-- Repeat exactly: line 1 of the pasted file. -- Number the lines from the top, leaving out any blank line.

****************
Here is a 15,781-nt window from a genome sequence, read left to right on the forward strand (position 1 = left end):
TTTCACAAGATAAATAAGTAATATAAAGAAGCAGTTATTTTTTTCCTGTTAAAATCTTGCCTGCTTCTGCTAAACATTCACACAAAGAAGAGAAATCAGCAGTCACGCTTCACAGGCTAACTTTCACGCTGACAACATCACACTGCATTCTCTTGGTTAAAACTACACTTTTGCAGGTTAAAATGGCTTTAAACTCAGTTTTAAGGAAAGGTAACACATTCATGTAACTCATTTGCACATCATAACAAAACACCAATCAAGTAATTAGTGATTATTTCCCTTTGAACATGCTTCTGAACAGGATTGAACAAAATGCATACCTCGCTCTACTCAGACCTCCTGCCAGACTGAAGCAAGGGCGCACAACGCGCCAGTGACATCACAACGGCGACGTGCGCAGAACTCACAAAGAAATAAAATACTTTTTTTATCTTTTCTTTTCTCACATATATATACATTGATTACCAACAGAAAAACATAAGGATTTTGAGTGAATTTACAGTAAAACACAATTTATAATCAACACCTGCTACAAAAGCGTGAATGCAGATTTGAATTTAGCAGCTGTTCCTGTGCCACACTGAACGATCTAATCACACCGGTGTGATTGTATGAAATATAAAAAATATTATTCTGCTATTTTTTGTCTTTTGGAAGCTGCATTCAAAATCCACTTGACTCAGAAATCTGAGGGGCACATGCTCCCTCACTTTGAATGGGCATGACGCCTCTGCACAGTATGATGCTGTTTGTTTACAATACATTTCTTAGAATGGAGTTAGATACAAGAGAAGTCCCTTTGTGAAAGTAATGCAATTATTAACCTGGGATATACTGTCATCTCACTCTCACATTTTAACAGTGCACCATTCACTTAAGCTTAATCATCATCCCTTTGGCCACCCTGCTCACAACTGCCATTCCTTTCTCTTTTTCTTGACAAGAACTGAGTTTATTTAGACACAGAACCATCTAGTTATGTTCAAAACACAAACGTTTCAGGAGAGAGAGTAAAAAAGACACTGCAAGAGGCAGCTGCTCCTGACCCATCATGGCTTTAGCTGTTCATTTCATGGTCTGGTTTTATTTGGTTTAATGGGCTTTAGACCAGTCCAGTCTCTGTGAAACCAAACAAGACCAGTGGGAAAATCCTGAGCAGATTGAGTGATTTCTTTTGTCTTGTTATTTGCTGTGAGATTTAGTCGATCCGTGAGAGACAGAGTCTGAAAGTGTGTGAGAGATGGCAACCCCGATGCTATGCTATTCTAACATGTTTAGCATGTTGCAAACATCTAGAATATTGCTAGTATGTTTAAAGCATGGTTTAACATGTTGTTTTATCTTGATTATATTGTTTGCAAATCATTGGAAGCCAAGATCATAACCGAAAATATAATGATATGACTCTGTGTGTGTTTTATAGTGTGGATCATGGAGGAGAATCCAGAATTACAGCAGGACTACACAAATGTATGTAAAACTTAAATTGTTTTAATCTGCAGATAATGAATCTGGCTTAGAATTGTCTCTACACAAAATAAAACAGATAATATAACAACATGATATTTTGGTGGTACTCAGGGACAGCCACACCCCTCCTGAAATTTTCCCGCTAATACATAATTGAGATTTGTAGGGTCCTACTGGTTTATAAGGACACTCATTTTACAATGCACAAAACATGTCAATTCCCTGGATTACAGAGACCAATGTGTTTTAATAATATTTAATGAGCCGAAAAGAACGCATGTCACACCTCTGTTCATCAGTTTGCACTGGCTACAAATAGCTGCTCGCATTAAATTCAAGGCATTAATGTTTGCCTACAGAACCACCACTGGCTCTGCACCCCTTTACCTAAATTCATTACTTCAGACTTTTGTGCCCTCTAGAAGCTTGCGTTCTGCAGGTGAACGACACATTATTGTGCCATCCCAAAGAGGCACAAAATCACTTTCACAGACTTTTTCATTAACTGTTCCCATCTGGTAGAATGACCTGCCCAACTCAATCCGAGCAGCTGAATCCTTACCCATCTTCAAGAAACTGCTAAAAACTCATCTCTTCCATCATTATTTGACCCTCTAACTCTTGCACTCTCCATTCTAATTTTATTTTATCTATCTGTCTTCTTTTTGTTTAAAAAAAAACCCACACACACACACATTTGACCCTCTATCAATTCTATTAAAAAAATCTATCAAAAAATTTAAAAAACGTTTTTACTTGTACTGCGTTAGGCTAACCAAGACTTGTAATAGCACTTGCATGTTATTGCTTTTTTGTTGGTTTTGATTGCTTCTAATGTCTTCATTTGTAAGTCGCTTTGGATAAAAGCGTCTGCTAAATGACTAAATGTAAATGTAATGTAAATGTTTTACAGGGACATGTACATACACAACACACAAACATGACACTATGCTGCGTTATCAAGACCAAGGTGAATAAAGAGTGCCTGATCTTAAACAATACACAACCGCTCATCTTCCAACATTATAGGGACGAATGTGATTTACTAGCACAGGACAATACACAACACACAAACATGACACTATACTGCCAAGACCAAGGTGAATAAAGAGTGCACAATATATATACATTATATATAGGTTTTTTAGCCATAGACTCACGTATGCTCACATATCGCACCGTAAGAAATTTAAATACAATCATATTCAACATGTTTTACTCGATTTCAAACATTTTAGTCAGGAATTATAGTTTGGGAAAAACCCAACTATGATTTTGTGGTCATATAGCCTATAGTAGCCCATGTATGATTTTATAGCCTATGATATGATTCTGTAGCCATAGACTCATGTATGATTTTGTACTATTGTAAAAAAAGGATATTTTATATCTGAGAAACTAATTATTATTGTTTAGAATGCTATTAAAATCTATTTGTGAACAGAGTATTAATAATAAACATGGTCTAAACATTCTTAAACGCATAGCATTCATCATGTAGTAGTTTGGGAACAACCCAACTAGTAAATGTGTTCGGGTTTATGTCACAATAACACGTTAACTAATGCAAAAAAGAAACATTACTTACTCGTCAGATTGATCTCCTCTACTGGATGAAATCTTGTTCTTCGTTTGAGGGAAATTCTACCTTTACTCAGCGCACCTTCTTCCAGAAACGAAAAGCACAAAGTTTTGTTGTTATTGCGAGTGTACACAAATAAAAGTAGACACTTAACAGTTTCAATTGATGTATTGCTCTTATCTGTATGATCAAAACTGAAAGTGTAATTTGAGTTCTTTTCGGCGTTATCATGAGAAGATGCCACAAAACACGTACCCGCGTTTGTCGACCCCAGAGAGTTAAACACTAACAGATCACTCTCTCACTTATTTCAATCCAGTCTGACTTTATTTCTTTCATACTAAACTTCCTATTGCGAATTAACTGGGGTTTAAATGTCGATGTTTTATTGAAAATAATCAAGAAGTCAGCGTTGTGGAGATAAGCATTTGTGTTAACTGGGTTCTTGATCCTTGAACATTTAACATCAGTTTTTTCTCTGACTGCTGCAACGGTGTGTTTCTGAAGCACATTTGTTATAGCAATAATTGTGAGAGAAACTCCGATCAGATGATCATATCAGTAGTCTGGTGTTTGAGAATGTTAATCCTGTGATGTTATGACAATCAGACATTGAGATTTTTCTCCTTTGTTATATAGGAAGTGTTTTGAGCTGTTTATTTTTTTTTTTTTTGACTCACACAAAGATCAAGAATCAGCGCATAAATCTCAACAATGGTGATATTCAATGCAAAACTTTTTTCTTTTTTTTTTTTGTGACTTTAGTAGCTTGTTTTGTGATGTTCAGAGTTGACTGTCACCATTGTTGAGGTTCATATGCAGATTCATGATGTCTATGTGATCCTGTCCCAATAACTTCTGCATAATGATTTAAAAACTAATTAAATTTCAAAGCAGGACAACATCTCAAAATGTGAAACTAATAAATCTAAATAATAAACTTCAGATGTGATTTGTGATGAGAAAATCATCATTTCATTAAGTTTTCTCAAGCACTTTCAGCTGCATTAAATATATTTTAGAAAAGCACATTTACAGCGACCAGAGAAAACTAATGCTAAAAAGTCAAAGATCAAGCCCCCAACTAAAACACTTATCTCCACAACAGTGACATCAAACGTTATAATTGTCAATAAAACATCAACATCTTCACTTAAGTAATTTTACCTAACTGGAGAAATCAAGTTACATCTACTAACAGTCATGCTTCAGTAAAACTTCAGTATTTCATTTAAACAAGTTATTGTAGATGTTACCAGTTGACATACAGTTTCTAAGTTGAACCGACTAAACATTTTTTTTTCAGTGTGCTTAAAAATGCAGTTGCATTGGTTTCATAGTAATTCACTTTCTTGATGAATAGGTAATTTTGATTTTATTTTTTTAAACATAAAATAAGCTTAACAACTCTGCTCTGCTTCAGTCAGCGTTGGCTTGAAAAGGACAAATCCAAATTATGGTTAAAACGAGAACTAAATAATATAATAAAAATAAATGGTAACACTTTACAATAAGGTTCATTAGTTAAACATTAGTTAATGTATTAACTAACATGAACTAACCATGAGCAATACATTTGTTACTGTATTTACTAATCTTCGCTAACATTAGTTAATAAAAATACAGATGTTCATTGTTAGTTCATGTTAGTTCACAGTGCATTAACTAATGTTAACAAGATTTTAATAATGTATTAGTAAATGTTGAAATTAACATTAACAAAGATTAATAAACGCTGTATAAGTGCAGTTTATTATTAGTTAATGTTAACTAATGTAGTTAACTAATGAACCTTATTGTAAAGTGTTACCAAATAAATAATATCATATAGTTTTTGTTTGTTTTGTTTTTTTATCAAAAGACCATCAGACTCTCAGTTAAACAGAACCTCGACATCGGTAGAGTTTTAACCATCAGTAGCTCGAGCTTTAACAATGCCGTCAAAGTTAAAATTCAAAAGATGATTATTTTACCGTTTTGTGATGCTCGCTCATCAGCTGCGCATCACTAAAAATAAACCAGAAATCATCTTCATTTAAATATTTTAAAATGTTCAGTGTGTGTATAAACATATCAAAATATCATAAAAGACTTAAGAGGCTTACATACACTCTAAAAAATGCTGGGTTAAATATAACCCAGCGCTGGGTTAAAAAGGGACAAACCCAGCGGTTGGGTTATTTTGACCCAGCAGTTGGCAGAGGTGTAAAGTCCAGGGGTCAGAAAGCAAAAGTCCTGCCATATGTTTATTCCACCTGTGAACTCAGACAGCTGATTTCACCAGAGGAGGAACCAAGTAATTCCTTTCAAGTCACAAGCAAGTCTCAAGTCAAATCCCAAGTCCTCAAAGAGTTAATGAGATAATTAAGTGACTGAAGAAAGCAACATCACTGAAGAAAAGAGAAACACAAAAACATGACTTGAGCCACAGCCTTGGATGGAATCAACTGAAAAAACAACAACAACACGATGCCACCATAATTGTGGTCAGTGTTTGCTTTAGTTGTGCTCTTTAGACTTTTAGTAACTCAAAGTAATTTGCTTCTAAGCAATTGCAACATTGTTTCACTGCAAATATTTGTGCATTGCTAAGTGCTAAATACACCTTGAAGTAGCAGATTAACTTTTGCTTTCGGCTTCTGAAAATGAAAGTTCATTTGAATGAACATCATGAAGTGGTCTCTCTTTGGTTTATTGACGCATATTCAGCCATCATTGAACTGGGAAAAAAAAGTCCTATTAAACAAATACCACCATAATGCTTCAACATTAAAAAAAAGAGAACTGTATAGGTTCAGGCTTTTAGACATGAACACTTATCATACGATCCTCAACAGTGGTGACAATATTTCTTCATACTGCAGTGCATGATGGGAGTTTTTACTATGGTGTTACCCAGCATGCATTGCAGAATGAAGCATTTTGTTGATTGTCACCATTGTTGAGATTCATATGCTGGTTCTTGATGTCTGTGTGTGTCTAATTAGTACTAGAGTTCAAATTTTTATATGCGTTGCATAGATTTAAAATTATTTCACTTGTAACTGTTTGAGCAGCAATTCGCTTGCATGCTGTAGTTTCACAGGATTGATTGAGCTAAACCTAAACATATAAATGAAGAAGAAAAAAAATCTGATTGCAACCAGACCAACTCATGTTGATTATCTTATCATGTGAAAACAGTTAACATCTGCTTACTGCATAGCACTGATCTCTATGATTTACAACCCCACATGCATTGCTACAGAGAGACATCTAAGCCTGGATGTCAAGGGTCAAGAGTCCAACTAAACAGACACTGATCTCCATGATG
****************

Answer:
Here is a 15,781-nt window from a genome sequence, read left to right on the forward strand (position 1 = left end):